After Kivuitu, IEBC’s Chair, Isack Hassan, Becomes the Second Known Election Rigger in Kenya
When he was appointed the Chairman of IEBC, following the establishment of the Institution, Kenyans thought that the country was through with election rigging that were rampant during the Moi era. After IEBC conducted a few by-elections, and after IEBC successfully conducted the 2008 Referendum, millions of Kenyans must have been sitting pretty, hoping that the country was done with the era of election rigging. Respect for Hassan was high as IEBC gained the confidence of millions of Kenyans who lined up for hours on March 4th 2013 to vote. It is therefore extremely disappointing that Hassan has now entered into the league of Kenya’s election riggers.
It is as though Hassan just took over the mantle from Kivuitu and it was very paradoxical that the day Hassan announced the result of the rigged election, Kivuitu was being buried for real, leaving Hassan as the only known and living election rigger in the history of the Republic of Kenya. Moi used to rig elections. But no one could point to any one individual as the culprit. Now, Kenyans have Hassan. What is disappointing is that by rigging a crucial election, the democratic gains of the last 30 years may be wiped out. It is disappointing that after all the vetting which enabled Hassan to assume the Chairmanship of IEBC, he has plunged the country into the very situation the country was trying to avoid by ensuring that a sitting President does not appoint officials of an electoral body.Now, this new process, that was one of the key entries in the new Constitution, appears to have been utterly useless.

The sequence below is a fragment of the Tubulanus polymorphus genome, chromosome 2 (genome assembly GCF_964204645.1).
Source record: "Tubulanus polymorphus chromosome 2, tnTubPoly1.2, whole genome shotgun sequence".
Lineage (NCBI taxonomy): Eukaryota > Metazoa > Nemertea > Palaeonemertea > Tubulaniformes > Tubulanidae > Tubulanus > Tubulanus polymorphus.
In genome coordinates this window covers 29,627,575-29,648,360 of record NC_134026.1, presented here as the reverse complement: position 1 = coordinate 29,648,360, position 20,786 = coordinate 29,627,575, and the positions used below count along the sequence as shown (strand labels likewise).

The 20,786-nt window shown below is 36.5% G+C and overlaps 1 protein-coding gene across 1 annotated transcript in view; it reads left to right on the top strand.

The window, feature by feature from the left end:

The trust that Hassan had from Kenyans has simply evaporated and this is very sad because the other hidden message the new rigging experience has sent to Kenyans is that the so called vetting of public officers might not be all that effective after all. Hassan has been a big let down to all Kenyans and everywhere he goes, he will for ever carry the stigma of having messed up the crucial Kenya 2013 election, an act which has drawn the country backwards. Without rigging the election, Kenyans could have been preparing for the Swearing in ceremony of the new President. Hassan is a disgrace to his country. It is unfortunate that the law doesn’t specify the kind of punishment the likes of Hassan ought to face face.
It is unfortunate that such a young man (as opposed to Kivuitu) could literally put his country on the brink of total chaos or civil war despite his education. His stupid action kills the perception that young Kenyans holds the country’s future. If he could rig an election for whatever reason, and despite the serious consequences, it could be safe to conclude that age is not a factor when it comes to compromization of State officials for whatever reason. Apart from having let down Kenyans, Hassan is also a big let down to young people who viewed him as a role model and who believed that eventually, young Kenyan professionals are rising up to take their rightful place in the building of Kenya as a Nation.
By rigging an election in favour of suspected war criminals wanted in the ICC to answer to crimes against humanity, the matter becomes even more mind-boggling. Why should such a young Kenyan, who passed a rigorous vetting process, who is highly educated and who is entrusted with such a high and sensitive position suddenly let his fellow country men down? Many questions will be asked but at the end of the day, the return to election rigging is a sad day for Kenya.